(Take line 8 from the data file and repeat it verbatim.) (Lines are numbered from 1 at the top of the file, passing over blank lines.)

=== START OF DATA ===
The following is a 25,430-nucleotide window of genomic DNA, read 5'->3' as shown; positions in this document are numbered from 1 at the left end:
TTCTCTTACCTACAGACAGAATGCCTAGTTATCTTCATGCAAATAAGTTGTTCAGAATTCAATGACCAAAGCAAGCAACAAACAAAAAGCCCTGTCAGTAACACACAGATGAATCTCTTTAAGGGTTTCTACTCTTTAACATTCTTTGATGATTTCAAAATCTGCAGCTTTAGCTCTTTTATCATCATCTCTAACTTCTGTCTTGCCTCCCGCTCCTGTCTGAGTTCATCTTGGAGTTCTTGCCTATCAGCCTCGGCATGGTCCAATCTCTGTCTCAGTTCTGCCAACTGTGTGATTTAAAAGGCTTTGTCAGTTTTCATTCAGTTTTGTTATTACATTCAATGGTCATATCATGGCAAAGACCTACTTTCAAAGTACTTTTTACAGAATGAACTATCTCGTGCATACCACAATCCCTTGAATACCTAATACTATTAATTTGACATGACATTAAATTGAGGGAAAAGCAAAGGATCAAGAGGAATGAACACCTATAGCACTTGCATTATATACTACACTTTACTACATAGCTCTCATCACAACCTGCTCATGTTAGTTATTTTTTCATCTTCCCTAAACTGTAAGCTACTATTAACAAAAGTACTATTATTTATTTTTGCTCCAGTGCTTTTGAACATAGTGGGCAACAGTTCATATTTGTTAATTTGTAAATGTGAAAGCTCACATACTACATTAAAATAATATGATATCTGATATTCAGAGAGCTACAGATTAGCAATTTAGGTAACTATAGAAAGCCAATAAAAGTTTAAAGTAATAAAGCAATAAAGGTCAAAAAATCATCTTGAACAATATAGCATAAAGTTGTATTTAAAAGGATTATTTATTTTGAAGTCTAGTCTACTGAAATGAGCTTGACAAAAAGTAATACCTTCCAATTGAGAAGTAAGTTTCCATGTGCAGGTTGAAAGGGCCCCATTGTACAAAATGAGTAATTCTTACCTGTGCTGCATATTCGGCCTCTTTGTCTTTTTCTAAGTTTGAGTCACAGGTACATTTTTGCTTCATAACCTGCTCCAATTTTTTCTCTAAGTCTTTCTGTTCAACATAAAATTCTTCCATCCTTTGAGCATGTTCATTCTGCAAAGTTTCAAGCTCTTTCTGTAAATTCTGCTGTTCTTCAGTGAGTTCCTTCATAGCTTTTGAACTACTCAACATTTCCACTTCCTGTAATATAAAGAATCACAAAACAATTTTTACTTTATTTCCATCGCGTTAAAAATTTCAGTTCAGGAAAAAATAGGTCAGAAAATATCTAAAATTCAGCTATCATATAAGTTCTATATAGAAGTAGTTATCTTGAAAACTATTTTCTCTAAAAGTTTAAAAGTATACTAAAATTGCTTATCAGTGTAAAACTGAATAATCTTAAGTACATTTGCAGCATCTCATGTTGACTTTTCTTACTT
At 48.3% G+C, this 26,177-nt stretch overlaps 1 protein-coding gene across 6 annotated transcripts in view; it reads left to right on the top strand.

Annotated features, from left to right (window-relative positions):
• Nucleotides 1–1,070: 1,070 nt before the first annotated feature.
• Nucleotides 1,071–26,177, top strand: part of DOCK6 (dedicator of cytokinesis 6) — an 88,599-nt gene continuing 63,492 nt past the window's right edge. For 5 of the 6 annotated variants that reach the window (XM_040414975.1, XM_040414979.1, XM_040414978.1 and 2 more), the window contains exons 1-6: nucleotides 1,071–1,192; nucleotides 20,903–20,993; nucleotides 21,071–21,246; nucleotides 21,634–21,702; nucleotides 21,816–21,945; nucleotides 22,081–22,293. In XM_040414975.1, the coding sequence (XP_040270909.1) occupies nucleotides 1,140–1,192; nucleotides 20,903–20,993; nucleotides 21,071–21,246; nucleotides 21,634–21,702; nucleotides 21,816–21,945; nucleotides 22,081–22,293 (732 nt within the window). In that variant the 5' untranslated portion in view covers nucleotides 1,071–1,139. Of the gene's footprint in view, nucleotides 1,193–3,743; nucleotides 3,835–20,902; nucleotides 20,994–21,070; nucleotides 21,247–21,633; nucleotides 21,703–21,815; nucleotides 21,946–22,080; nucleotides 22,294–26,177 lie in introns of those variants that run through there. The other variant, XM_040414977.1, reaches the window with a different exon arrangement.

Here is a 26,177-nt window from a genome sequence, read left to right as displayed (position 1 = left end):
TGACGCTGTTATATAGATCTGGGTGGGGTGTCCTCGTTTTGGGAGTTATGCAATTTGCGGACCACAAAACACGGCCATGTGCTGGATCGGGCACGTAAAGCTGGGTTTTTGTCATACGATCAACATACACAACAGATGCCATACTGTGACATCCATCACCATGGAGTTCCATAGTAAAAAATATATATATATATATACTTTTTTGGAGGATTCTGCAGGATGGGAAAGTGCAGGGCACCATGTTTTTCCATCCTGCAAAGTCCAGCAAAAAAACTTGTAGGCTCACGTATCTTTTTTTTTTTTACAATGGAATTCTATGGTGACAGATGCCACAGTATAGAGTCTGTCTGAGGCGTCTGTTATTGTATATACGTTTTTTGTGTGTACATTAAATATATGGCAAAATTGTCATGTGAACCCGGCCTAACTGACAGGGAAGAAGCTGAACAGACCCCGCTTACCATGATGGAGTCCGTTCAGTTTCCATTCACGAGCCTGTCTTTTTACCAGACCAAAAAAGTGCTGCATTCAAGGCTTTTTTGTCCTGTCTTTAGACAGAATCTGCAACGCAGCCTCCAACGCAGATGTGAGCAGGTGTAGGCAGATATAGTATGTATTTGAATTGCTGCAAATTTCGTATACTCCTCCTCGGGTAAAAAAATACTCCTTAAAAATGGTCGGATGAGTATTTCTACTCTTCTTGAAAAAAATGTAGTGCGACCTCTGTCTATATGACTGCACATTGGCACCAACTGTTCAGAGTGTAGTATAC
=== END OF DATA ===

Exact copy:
TGACGCTGTTATATAGATCTGGGTGGGGTGTCCTCGTTTTGGGAGTTATGCAATTTGCGGACCACAAAACACGGCCATGTGCTGGATCGGGCACGTAAAGCTGGGTTTTTGTCATACGATCAACATACACAACAGATGCCATACTGTGACATCCATCACCATGGAGTTCCATAGTAAAAAATATATATATATATATACTTTTTTGGAGGATTCTGCAGGATGGGAAAGTGCAGGGCACCATGTTTTTCCATCCTGCAAAGTCCAGCAAAAAAACTTGTAGGCTCACGTATCTTTTTTTTTTTTACAATGGAATTCTATGGTGACAGATGCCACAGTATAGAGTCTGTCTGAGGCGTCTGTTATTGTATATACGTTTTTTGTGTGTACATTAAATATATGGCAAAATTGTCATGTGAACCCGGCCTAACTGACAGGGAAGAAGCTGAACAGACCCCGCTTACCATGATGGAGTCCGTTCAGTTTCCATTCACGAGCCTGTCTTTTTACCAGACCAAAAAAGTGCTGCATTCAAGGCTTTTTTGTCCTGTCTTTAGACAGAATCTGCAACGCAGCCTCCAACGCAGATGTGAGCAGGTGTAGGCAGATATAGTATGTATTTGAATTGCTGCAAATTTCGTATACTCCTCCTCGGGTAAAAAAATACTCCTTAAAAATGGTCGGATGAGTATTTCTACTCTTCTTGAAAAAAATGTAGTGCGACCTCTGTCTATATGACTGCACATTGGCACCAACTGTTCAGAGTGTAGTATAC